The 2013 Kansas legislative session is underway. Area legislators and others with special interests in the session offered their views on what Kansans can expect from their representatives in Topeka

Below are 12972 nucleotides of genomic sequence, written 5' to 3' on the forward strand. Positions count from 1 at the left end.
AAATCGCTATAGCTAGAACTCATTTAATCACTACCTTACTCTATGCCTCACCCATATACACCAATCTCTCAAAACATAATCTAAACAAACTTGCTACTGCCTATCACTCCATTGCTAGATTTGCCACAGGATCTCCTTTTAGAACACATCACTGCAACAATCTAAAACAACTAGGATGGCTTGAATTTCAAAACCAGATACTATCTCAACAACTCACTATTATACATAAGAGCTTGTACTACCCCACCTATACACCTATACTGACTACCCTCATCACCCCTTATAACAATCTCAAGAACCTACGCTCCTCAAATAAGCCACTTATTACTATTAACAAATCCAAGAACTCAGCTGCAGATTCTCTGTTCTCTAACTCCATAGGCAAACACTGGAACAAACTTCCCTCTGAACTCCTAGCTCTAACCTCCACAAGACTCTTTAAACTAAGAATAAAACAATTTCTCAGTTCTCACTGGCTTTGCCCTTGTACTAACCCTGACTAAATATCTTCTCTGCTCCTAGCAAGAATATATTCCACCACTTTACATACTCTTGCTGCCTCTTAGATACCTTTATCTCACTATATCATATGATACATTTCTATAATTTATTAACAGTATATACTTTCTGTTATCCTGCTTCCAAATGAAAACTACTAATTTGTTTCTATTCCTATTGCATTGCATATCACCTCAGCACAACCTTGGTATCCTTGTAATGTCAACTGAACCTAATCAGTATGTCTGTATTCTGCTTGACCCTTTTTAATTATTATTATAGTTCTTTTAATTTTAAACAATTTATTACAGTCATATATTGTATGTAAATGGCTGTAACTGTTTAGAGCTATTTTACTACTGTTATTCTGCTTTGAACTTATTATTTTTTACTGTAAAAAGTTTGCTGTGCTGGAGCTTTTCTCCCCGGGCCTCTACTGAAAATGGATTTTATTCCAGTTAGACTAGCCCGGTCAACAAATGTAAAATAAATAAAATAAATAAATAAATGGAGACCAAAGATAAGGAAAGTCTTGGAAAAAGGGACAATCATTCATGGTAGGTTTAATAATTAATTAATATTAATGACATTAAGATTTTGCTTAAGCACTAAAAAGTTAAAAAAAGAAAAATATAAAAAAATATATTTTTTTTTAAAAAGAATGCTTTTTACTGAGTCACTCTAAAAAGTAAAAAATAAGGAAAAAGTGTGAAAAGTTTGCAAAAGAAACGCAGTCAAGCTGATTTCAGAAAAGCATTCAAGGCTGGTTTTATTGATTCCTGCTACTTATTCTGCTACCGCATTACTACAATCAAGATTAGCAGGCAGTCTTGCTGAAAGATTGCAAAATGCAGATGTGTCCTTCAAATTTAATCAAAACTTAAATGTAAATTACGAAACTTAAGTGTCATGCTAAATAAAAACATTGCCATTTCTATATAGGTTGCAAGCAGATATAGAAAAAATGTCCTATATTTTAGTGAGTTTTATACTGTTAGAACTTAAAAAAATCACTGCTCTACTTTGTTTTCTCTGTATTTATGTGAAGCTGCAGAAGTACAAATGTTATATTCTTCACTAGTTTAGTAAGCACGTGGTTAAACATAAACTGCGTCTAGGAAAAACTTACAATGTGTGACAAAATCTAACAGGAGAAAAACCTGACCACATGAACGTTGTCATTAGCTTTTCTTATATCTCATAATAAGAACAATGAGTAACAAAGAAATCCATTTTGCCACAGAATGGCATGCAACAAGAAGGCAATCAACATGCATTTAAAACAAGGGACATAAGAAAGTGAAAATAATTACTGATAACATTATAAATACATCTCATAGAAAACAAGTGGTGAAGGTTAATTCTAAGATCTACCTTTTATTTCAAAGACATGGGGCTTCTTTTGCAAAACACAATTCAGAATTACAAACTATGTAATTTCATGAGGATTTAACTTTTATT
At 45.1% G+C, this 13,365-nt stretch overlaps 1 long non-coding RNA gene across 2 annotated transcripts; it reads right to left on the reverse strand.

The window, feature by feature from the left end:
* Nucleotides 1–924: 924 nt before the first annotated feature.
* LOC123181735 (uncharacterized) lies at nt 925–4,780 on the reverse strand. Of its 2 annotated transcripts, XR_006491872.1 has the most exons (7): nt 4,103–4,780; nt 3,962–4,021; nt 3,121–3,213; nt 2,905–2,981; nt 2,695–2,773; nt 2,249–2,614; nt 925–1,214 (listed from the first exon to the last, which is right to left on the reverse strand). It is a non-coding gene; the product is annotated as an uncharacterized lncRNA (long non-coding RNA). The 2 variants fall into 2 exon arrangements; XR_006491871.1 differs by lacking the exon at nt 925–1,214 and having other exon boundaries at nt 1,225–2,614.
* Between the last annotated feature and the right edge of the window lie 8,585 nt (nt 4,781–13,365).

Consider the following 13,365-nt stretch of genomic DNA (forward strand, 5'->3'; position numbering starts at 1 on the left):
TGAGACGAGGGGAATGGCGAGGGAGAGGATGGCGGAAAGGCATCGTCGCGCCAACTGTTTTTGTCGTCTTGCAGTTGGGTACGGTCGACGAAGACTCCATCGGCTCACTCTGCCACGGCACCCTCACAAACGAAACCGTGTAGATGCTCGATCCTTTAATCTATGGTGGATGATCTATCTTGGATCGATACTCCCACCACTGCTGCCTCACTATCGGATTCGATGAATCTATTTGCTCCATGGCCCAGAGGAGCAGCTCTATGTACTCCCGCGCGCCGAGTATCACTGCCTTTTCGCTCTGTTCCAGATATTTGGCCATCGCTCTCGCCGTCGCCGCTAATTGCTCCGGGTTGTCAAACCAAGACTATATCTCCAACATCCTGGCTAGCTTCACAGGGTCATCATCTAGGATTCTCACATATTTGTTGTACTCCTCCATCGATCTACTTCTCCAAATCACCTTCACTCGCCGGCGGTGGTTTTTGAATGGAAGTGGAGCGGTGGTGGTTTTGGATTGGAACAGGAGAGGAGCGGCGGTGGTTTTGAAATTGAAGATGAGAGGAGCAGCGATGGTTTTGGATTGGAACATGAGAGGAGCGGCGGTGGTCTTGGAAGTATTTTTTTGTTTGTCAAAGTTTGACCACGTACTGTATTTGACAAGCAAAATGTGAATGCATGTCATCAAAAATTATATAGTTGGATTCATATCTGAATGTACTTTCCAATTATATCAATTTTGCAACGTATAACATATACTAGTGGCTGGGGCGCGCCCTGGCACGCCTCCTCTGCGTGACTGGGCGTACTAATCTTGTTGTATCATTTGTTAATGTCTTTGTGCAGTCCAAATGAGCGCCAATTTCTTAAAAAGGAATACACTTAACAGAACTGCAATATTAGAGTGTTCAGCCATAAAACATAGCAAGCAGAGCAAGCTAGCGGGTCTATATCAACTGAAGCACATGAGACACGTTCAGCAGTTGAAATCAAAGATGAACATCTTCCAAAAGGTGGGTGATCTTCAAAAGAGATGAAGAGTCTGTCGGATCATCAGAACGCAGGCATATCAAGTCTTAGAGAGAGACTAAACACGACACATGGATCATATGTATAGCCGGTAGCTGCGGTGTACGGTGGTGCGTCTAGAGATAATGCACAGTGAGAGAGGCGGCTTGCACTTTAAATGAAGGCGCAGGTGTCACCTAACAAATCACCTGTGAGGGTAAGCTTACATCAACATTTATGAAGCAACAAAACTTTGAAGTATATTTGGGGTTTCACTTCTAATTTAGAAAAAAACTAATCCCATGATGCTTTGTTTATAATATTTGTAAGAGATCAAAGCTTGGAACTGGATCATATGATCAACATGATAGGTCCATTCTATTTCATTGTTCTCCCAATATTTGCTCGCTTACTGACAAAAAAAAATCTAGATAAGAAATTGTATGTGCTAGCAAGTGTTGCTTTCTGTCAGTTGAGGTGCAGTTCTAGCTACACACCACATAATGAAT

The 2013 Kansas legislative session is underway. Area legislators and others with special interests in the session offered their views on what Kansans can expect from their representatives in Topeka. Sen. Garrett Love, (R) Dist. 28, was elected to serve as Majority Whip for the Senate and also chosen to chair the Senate agriculture committee. Here are his thoughts. Globe: What issues do you anticipate being significant in this session? Love: As always, the budget is the biggest responsibility we have during the legislative session. We will work to make government more efficient and fight to be responsible with taxpayer dollars. As Chair of the Senate Ag Committee, I will be working closely with farmers and ranchers, the many agriculture organizations in our state along with the Department of Agriculture on strengthening agriculture in Kansas. Ag is the number one industry in our state and by far the top industry in our region, so I am thankful to be serving in this position. Globe: Do you have any comments on the issues our county administrator identified: the fixtures reclassification issue, the transparency on reporting and using increased property valuation, changes to sentencing guidelines? Love: The fixture reclassification issue is a very complicated one. The numbers that were cited in an earlier story on this issue were based on a total tax exemption for all "fixtures." The only bill out there that did that was killed last session and I don't believe a part of any new discussions going on now. There are certain counties in our state that have had out-of-state appraisers reclassifying equipment from personal to real property with the main intent appearing to be finding another way to raise their taxes. Fortunately, that has not been going on in our part of the state, but we do need to find a way to address the uncertainty that is presented to businesses by these out of state appraisers' questionable reclassifications. We need more firm definitions on fixtures, and that won't be an easy task. The bill dealing with transparency is not a tax lid. It would still leave the complete power with the local boards and commissions. Currently, with rising valuations, taxpayers are paying more, and in some cases significantly more, in property taxes every year even if the mill levy was staying the same. This bill would simply have the commission vote on if and how much of the valuation increase they believe they need to properly fund their level of government. I look forward to hearing your thoughts on this issue. Globe: What new responsibilities have you accepted and what will that entail? Love: I was elected by my colleagues to serve as the Majority Whip for the Senate and also chosen to chair the Senate Agriculture Committee. One of the biggest parts of my job will be communicating between the leadership team and the rest of the caucus. I will be discussing the bills coming before the Senate with the members and getting their feedback. I also look forward to having the chance to advocate for Western Kansas as a member of the leadership team. If you would like to contact Love during the session about these or any issues or to receive his legislative email update, send an email to firstname.lastname@example.org or call at (785) 296-7359. ---- Ronald Ryckman (R-Meade) was elected to his second term as House Representative for the 115th District this November. The 115th District includes southern portions of Dodge City, western Ford County, all of Gray, Clark and Meade Counties, as well as a part of Haskell County. When broken down, election numbers show Ryckman earned 64 percent of the Ford County vote and 75 percent of the district vote. Here are his thoughts on the session: Globe: What are your goals for the session? Ryckman: We need to work together to be fiscally responsible for our state while making it easier for farmers and businesses to succeed and expand their business to grow our state's economy. I will stand up for family values, cutting spending and taxes, and regulations to help Kansas get back on the road to recovery. Globe: What are you working on within your appointed committees? Ryckman: I am working on legislation to save our state around $1 million a year on Medicaid Estates Recovery by expanding the time for the State to recover money from six months to a year. I believe this bill will come up in the Judiciary Committee of which I am a member. I am also the vice-chair of Transportation and member of the Utilities and Telecommunications committee. Globe: When we talked in November, you mentioned concerns with ObamaCare and Medicaid. Are you still concerned with those programs? What changes would you like to see? Ryckman: I still have concerns with the Patient Protection and Affordable Care Act, commonly known as the ACA or Obamacare that was passed by Congress and signed into law by President Obama in 2009. On June 28, 2012 the Supreme Court upheld the Individual mandate as Constitutional as a tax. The Court also said the federal government cannot use the threat of withdrawing all current Medicaid funding to coerce Kansas into adding the additional 150,000 people to its Medicaid rolls. With the federal government budget problems, I question how will it will fulfill its commitments on ACA and Medicaid reform. Kansas has not had a comprehensive Medicaid reform for over 45 years and state spending on Medicaid alone has increased over $400 million in just a few years and totals $2.8 billion when federal dollars are combined with state funds. The Administration's plan for reforming the state's Medicaid system is called KanCare. The reform plan is based on three criteria — improving quality of care, controlling costs, and creating long-lasting reforms. Time will tell if it succeeds. Globe: What can southwest Kansans expect from you during this session? Anything different from your previous term? Ryckman: I plan to keep the people in southwest Kansas informed on the issues and welcome their input. We have many challenges and I want Kansas to be the best place to work and grow a family. If you would like to contact Ryckman during the session about these or any issues or to receive his legislative email update, send an email to email@example.com or call at (785) 296-7644.